How can one really know if a pair of shoes will fit unless you put them on and walk around in them? I've never purchased a motorcycle, (or car) from a dealer that didn't throw me a set of keys and tell me to take whatever vehicle I was interested in out to lunch or dinner, and bring it back when I came to a decision. Motorcycles seem to be even more personal than a car. For me riding is a fun hobby, and I ride when I find time in my busy life. For others, riding is more important.
:71baldboy:
 

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On The Road Again!
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2,655 Posts
Bought my last NEW bike sight unseen, in 1974.
I had read that BMW was coming out with the R90/6.
First 900cc engine. First disk brake. First five speed trans.
Went to my local dealer and they hadn't even seen one yet.
Ordered it anyway and picked it up about 2 months later when
they finally received it.
Must have liked it. I put 172,000 miles on it over the next
30 years. In fact, it's still sitting in the back of my shed
waiting for a complete rebuild. (one of these days)
 

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How can one really know if a pair of shoes will fit unless you put them on and walk around in them? I've never purchased a motorcycle, (or car) from a dealer that didn't throw me a set of keys and tell me to take whatever vehicle I was interested in out to lunch or dinner, and bring it back when I came to a decision. Motorcycles seem to be even more personal than a car. For me riding is a fun hobby, and I ride when I find time in my busy life. For others, riding is more important.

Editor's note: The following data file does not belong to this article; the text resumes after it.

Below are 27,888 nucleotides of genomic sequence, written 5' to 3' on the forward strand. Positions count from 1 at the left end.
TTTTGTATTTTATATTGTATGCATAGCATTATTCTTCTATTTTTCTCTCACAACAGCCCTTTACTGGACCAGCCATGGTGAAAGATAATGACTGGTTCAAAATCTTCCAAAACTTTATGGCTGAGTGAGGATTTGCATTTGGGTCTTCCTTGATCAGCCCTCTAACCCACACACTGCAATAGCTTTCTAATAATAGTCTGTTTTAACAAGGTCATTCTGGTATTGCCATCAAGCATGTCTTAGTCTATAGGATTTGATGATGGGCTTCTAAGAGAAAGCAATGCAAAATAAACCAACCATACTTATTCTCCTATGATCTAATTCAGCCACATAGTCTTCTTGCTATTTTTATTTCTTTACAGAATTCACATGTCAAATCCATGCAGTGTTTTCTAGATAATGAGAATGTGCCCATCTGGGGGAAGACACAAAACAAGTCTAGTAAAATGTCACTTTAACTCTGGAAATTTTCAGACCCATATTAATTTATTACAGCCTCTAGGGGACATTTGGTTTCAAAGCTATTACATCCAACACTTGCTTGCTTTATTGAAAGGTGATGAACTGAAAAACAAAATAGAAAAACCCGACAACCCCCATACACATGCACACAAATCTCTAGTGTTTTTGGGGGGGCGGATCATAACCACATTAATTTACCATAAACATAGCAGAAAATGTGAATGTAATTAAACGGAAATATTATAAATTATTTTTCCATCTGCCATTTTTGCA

:71baldboy:
Then don't buy any boots from LeatherUp....if you wear them at all and walk around, return is rejected
 

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American Legion Rider
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18,590 Posts
You can wear them to judge fit but stay on carpet just like you would in a store. They don't let you go out in the grass and run around so don't do that at home until you are going to keep them. Simple really.
 

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Yeah, I know...........you get the chance to feel how the bike responds, but don't "new" bikes ALL "respond" well?!

But riding it around, well.........you KNOW what its turning radius is going to be......you KNOW how its braking and acceleration will be like.........

-Soupy
It is easy.
Before I bought my Victory Vision I test rode a late model Goldwing and just hated it. It felt to me like it had almost no suspension and I really did not like the foot peg position or the fact that I had to use foot pegs instead of floorboards. I also rode a Yamaha Venture that was nicer than the wing but just did not feel right to me. When I rode the Vision and the Cross Country Tour, yes I tried out both, the Vision spoke to me in a way the CCT did not. Yes all of these bikes felt like new bikes with good brakes, new tires and such but each bike has its own personality and that is something you have to experience, not just look at a bunch of numbers on a chart.
 

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Nightfly
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3,719 Posts
Yeah, I know...........you get the chance to feel how the bike responds, but don't "new" bikes ALL "respond" well?!

I don't like the "Test Drive" as a rule. I like to go, sit on the bikes, (checking for fit, comfort, accessibility of the controls, and so forth........but aside from that, I EXPECT a "new bike" to be responsive and powerful.